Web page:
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Fikre Tolossa, Ph. D.


Dr. Fikre Tolossa is an Ethiopian poet-playwright, educator and movie-maker with many published and unpublished books and articles. Four of his books, The Hidden and Untold History of the Jewish People and Ethiopians, Heaven To Eden, Promise Fulfilled and Thank You Life, are under publication. We will notify our readers when they see the light of the day this year. Dr. Fikre Tolossa lives and teaches in California.

I had a debate ten years ago with a Muslim fundamentalist whom I will call Mr. X in order not to reveal his real name. Our debate took place over the inter net while hundreds of people were watching before the event of September 11 which destroyed the twin New York towers and thousands of lives. Since Islam is very active still around the world affecting the lives of millions of people, I believe it is of paramount importance that that we know the fundamental differences and similarities between the Bible and the Koran and the God of the Bible and Koran. It is with this in mind that I am presenting my thesis below.

My Response to Mr. X
First and Foremost, Happy and Prosperous New Year and Millennium to You, Dear Mr. X. Having said that, let me refresh your memory by summarising the questions I posed to you last time and the answers you provided me with kindly.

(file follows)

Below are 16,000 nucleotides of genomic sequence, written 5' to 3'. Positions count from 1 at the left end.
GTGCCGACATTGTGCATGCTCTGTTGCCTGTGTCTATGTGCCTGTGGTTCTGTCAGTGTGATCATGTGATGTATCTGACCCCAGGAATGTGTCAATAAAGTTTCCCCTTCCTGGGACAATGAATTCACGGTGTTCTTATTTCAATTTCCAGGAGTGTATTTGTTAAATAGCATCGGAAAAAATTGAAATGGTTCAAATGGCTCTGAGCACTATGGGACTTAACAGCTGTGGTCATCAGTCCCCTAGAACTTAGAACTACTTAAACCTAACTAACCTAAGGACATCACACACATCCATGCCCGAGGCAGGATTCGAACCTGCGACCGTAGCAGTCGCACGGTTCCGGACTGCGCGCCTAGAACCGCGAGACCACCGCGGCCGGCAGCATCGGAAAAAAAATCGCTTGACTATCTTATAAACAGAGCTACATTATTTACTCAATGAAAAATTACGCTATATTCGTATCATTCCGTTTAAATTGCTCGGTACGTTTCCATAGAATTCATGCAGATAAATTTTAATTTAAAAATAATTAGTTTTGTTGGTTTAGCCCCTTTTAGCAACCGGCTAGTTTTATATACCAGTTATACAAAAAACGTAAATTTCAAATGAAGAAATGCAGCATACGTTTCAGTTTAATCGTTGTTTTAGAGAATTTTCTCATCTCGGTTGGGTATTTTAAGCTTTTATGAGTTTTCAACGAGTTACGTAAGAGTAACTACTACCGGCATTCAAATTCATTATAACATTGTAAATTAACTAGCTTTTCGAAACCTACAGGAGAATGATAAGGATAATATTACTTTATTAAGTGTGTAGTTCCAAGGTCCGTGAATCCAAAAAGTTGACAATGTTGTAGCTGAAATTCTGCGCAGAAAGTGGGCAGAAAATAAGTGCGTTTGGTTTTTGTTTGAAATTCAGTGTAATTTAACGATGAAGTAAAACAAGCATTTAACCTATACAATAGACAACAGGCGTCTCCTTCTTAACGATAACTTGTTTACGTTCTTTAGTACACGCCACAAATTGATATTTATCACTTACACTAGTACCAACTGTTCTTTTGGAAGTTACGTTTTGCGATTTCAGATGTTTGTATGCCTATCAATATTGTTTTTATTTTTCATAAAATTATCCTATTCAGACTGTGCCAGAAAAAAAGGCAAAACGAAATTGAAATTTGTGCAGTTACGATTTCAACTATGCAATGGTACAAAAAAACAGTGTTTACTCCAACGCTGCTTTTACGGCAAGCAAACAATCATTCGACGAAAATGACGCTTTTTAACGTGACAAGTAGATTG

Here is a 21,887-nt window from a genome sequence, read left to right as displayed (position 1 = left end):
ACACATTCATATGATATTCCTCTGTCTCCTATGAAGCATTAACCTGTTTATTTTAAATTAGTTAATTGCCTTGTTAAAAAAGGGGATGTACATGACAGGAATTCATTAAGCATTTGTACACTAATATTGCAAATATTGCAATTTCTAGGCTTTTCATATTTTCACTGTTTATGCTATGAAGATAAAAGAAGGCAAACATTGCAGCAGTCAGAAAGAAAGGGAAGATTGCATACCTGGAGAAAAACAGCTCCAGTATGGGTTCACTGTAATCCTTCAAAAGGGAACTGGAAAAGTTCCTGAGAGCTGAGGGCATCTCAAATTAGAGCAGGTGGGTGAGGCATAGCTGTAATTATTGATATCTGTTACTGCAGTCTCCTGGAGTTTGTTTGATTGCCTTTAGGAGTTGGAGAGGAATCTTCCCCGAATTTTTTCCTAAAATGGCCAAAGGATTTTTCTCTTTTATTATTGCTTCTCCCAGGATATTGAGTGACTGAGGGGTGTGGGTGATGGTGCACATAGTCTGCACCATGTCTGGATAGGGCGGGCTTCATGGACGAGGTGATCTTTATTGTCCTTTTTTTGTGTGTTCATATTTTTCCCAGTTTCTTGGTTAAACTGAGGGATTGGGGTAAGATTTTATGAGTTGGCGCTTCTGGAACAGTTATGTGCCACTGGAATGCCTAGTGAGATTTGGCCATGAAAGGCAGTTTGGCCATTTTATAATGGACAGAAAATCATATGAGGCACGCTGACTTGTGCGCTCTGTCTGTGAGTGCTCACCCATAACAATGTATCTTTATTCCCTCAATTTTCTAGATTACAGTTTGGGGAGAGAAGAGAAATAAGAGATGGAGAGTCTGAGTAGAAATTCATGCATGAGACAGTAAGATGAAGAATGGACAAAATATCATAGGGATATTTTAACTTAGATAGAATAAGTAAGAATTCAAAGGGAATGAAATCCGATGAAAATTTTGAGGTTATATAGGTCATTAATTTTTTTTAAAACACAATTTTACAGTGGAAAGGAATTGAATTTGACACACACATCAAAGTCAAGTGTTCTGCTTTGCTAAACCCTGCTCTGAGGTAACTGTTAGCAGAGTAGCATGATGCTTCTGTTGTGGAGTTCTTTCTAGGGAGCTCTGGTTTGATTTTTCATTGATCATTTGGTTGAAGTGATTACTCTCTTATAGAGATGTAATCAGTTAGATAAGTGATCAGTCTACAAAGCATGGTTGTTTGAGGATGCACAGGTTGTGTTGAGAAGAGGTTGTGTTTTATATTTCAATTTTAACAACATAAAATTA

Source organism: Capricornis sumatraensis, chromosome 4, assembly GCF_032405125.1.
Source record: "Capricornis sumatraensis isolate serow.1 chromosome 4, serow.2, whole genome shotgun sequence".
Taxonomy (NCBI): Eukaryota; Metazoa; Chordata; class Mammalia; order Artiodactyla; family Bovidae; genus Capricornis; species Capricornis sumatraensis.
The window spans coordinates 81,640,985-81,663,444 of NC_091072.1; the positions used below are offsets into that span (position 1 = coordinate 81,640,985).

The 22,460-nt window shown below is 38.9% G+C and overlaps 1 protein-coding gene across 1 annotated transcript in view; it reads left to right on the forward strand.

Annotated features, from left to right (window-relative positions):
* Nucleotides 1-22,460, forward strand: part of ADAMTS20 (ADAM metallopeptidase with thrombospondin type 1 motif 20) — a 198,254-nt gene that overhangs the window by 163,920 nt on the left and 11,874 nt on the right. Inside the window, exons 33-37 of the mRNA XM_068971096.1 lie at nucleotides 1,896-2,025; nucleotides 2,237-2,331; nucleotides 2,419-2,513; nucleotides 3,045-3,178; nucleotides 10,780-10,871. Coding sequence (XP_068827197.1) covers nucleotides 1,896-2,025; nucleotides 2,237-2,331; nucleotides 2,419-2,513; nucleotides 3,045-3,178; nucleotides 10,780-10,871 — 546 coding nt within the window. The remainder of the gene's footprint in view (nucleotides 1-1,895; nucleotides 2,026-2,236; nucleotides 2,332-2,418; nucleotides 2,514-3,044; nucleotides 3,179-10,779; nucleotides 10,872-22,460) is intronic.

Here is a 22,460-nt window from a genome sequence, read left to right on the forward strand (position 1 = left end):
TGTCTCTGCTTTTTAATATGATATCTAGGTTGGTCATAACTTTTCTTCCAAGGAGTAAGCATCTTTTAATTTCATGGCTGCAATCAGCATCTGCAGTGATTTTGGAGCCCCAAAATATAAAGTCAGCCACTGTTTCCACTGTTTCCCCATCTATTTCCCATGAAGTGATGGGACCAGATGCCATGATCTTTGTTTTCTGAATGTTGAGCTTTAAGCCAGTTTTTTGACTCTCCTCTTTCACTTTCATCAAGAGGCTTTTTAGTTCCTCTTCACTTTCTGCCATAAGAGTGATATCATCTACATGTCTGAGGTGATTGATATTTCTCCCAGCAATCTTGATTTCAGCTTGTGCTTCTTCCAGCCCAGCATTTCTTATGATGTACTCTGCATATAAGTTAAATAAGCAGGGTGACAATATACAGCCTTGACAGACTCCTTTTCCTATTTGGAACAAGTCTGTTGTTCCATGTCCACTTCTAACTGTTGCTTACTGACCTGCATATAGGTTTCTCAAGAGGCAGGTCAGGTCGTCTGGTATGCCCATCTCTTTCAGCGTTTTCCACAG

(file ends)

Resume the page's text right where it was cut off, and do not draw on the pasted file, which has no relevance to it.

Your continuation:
The questions are mine and the answers are yours:

Q)  Is the God of the Bible and the Koran one and the same God, or are they two different gods?

A)  I have stated that the God of the Bible and the Koran is one God, and all the prophets (Abraham, Moses, Jesus, Muhammad etc.) prayed to this one and the same God.

Q) Do both books and religions have the same source?

A) My response to this is short: In so far as each of the two books contain “internal consistency” and unity of messages with each one of them and support each others’ claims, I say they must have the same source. However, if they differ or contradict each other, I submit, they do not have the same source at the point of their difference or contradiction…

Q)  Is Mohammed in the same line of prophets as Abraham, Moses and Jesus? Who is really Mohammed?

A)  You replied by providing the life-history of Mohammed and linked him with Ishmael, the son of Abraham whom he begat by Hagar, his maid-servant.)  In other words, you implied that he was in the same line of prophets such as Abraham, Moses and Jesus.

Q) Is God consistent or not with His sayings? In other words, will He say something in one place and contradict or distort the same sayings in another place?

A)  I believe God is consistent in everything He does. Period.

The above are the gist of my questions and your answers.